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Ronaldo and Michael Edwards in line for football Oscars

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The Oscars rolled out the red carpet this weekend. In football’s cult of celebrity, the real gongs are still to be won, although the contenders for some of the big prizes might just be among these nominations. Who will be Will Smith and who will be Chris Rock?

 

Most promising new act: Caoimhin Kelleher in his role for Liverpool against Chelsea at Wembley
Remember the Milkybar Kid who let in five at Villa Park while the men were busy winning the World Club Championship in Qatar? He’s only grown into one of them. The Ad\\\\\\\\\\rian yips are no longer necessary; Liverpool have the coolest deputy in town.

Kelleher carries no impostor syndrome. He steps up to the plate and eats everything on it. The Stamford Bridge rehearsal at the turn of the year was crucial preparation as he made two great saves from Christian Pulisic in a 2-2 draw.

The 23-year-old had his promised day out at Wembley for the Carabao Cup final against the same opponents and, again, the Irishman blocked off the American within minutes. The former youth team striker took the crucial shootout penalty as if it was a kickabout in Cork. As understudies go, Kelleher is pitch-perfect. The performance was not showy or spectacular but still the standout in a three-hour epic that had more twists than a wonky VAR line. He belonged.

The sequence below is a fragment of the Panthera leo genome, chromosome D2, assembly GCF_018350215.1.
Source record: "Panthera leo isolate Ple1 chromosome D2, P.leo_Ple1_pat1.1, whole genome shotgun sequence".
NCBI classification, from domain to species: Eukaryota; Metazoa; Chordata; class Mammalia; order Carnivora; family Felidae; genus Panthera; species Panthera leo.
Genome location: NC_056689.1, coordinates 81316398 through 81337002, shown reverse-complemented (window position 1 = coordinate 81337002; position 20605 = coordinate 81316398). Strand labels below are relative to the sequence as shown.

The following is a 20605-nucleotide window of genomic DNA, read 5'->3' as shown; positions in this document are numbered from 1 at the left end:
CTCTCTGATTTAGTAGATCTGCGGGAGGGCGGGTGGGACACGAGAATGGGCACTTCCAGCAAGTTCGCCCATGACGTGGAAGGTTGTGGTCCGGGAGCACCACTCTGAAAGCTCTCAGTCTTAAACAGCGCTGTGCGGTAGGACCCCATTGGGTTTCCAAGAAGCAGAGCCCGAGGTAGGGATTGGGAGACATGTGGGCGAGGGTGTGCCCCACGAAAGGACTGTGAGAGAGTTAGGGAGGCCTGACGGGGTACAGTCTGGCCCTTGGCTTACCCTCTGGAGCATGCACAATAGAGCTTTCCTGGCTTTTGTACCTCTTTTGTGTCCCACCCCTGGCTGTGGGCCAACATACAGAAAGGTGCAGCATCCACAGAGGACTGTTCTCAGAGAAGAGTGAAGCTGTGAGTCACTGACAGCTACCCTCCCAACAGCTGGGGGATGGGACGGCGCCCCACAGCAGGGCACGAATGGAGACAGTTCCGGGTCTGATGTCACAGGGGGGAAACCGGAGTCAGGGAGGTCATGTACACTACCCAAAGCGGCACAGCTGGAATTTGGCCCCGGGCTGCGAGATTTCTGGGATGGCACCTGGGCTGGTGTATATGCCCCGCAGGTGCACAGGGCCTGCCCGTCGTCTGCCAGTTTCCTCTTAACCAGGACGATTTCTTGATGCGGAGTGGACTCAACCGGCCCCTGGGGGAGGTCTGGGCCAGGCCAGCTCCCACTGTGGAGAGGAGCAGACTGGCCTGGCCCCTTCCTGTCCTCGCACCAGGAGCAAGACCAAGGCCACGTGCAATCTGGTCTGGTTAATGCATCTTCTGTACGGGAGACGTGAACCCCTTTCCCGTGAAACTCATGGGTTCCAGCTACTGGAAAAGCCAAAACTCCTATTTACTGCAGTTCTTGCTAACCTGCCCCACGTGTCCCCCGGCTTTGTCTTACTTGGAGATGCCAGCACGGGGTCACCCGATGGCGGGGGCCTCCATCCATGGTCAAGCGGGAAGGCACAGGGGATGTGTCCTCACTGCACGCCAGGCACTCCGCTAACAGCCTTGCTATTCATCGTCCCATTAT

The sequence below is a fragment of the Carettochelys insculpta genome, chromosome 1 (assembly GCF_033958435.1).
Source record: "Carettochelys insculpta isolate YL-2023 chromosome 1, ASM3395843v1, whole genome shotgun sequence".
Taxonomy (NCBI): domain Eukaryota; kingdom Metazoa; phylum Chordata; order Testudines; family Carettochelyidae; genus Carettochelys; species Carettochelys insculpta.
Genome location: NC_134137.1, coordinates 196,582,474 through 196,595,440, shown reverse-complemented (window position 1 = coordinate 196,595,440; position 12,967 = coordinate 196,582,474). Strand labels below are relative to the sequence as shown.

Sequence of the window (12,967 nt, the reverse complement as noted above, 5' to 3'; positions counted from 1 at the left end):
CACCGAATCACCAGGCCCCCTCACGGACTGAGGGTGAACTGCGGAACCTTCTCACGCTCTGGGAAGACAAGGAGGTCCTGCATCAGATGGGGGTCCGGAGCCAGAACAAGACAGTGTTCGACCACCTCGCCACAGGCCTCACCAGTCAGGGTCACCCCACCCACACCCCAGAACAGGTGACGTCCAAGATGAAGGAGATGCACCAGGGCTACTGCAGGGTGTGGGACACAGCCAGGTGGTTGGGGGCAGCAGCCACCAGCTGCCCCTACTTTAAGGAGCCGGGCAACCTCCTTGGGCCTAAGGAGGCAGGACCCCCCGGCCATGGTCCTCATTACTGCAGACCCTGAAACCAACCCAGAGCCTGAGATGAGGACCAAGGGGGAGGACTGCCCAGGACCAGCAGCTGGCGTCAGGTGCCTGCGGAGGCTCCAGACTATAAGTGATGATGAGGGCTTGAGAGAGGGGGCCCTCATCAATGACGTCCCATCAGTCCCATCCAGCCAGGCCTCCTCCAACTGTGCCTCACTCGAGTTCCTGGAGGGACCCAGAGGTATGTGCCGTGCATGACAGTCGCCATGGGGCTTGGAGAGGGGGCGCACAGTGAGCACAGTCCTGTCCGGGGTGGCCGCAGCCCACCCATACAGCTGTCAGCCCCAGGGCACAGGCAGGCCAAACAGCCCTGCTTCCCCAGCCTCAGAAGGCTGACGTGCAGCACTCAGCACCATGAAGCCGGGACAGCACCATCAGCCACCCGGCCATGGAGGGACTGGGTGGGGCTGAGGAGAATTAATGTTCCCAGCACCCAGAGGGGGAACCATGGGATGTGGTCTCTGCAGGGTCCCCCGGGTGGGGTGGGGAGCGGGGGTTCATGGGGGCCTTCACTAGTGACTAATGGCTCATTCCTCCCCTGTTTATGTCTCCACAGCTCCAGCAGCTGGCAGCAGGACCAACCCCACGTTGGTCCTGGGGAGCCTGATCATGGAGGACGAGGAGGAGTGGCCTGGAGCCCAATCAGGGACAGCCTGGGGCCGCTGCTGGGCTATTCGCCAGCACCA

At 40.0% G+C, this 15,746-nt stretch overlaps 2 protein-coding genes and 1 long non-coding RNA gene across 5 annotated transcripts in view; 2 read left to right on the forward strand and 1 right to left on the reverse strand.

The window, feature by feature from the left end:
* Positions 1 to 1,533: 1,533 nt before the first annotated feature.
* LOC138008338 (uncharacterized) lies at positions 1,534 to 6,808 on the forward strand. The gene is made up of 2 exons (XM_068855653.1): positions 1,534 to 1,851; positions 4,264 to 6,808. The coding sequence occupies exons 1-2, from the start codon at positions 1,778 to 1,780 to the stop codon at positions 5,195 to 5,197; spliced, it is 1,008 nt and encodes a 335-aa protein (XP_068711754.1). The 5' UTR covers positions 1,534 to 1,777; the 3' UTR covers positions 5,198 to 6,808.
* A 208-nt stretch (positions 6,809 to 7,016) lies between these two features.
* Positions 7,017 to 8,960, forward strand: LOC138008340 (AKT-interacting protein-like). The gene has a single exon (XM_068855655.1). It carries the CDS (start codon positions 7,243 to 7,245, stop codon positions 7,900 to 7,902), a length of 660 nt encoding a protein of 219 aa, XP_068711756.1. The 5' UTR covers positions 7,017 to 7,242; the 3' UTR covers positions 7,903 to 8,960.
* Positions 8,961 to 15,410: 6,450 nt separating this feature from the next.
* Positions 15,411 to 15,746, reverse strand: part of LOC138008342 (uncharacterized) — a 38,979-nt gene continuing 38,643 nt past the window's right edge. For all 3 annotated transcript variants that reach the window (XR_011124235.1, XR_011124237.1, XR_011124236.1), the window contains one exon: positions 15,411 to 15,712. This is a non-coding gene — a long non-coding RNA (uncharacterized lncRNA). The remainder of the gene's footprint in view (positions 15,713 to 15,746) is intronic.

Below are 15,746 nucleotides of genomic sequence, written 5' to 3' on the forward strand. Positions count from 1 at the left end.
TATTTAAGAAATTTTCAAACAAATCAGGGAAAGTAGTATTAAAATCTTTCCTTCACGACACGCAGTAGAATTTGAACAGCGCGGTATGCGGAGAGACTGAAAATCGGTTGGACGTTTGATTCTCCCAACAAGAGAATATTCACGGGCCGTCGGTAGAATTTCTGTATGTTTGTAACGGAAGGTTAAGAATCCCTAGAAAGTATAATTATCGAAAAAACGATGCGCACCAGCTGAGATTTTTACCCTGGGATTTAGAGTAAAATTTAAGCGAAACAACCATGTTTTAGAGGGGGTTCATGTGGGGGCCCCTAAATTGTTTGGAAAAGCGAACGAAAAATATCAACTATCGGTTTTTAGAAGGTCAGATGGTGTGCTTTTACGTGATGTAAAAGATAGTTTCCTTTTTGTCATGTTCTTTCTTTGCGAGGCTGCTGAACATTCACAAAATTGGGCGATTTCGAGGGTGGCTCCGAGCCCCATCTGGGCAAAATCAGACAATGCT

Best film in a foreign language: Bielsa and the translator
‘The translator’ was a derogatory term aimed at Jose Mourinho during his Barcelona days spent dissecting the mother tongue for Geordie gentleman Sir Bobby Robson. But Marcelo Bielsa and his ‘interpreter’ Andres Clavijo made post-match interviews compulsive watching with their multi-lingual lowdown on the day’s events. Bielsa interrupted his charge occasionally when the context was lost to give a ‘live’ edge to the content. Language can be a barrier that accelerates alienation  – see Walter Mazzarri – but this double act was a searingly honest portrayal of life in football’s fast lane.

 

Best soundtrack: St James’ Park
Anfield gets an honourable mention now that Jurgen Klopp can fist-pump his way back into the crowd’s hearts as the end credits roll. You do not stir the hornet’s nest with the German on patrol. Mike Arteta probably realises that now after his team were stung on the backside by the swarm of noise that followed his intervention in November. Having said that, the Emirates is sounding quite lively too these days; the funereal late Wenger days are well and truly over.

When Eddie Howe strolled among the locals for the first time as Newcastle boss, Henry Winter said he has “not heard many atmospheres as loud”. There is steam rising from the north east. Liverpool still have to go there. It’s not quite 1996 but there’s something in the air.

 

Best actor in a supporting role: Jarrod Bowen